A little give

Today was the second time I let my two children scoot home alone.

My big girl is four and my boy is three (big girl is five soon lest you think I’m completely insane) When I say they scooted home alone I don’t mean they were all alone.

Walking home from school, once we’re past the parade of shops and away from the main road, I tell them the rules; watch for cars, stop – look & listen before crossing each road, then I tell them I’ll see them at home.

They are only ever a corner ahead of me but the sense of responsibility and freedom they get is evident in how they scoot. They are faster than normal (racing each other) Yet considered. They slow before each road end and their heads swivel so much to check for traffic I swear they’ll pop off.

Just to put your minds at ease and so you don’t think I’m some reckless halfwitted mother who lets mere toddlers on the road alone. The roads by our house are so quiet hedgehogs stop in the middle for a chat. Chickens don’t bother crossing because there is no challenge. Our road is occupied by people aged 70 and up. We are the rif-raf on the street and the only young family within a mile.

I read about ‘helicopter mums’ in a magazine lately. Apparently there is an uprising of super protective mothers who spray Dettol like perfume and only let their children out of the their sight on special occasions, like going to nursery. Personally I don’t know any mums like this but never the less I refuse to be one.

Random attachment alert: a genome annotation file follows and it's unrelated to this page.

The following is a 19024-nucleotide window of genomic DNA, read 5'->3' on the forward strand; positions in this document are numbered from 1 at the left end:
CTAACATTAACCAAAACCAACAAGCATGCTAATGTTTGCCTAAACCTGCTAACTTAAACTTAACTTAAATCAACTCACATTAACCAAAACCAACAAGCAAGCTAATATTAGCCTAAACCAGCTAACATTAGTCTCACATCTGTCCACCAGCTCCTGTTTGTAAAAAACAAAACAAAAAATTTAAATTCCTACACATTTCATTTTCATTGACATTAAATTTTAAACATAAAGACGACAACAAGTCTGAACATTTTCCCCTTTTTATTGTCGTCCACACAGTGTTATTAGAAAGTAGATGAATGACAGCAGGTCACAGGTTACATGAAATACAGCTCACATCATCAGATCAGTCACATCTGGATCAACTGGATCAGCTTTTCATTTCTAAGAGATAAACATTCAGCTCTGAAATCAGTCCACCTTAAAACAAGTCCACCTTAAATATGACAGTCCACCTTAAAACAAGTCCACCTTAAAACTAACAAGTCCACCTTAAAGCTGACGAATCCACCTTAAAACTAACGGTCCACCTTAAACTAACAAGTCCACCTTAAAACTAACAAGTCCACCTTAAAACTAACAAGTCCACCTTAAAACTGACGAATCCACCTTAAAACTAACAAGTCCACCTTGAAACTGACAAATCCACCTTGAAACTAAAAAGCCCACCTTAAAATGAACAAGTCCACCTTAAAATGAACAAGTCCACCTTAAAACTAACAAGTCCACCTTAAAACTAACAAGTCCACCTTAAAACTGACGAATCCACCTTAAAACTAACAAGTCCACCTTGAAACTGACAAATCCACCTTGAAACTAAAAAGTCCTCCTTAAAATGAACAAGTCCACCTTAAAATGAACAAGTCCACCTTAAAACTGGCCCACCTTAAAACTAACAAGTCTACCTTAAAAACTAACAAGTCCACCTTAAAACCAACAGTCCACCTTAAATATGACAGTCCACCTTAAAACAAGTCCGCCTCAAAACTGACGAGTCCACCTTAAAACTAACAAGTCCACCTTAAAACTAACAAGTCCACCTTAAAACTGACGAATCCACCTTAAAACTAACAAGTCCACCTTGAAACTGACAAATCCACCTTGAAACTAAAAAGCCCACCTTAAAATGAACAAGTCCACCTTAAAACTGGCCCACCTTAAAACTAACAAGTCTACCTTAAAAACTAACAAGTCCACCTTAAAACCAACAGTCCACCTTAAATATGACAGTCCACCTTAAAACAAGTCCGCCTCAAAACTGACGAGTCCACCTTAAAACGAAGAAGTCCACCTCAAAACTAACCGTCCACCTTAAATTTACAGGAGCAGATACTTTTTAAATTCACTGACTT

In my mind that means giving them responsibility on small things here and there, like scooting a little way home alone. I want them to know where they live, that they can remember their address. When we go shopping I lay out the type of behaviour I expect from them. I give them responsibility and roles to full fill, like finding certain items for me when we are out. When we’re at home each meal time we lay out and clean the table away together. We do the dishwasher together. I’m giving them skills they can use for life and also drilling the message home that mummy isn’t their slave, she’s just mummy.

We only get 18 summers with them and I want to pack all the love and real life into them while I am still the voice they listen to. I want to trust my children. I want to build them up to be successful in this life. I won’t be around forever neither will my husband so we need to leave a legacy that goes beyond us and will see our babies in good stead when they go off and have their own babies. It’s all about a little give.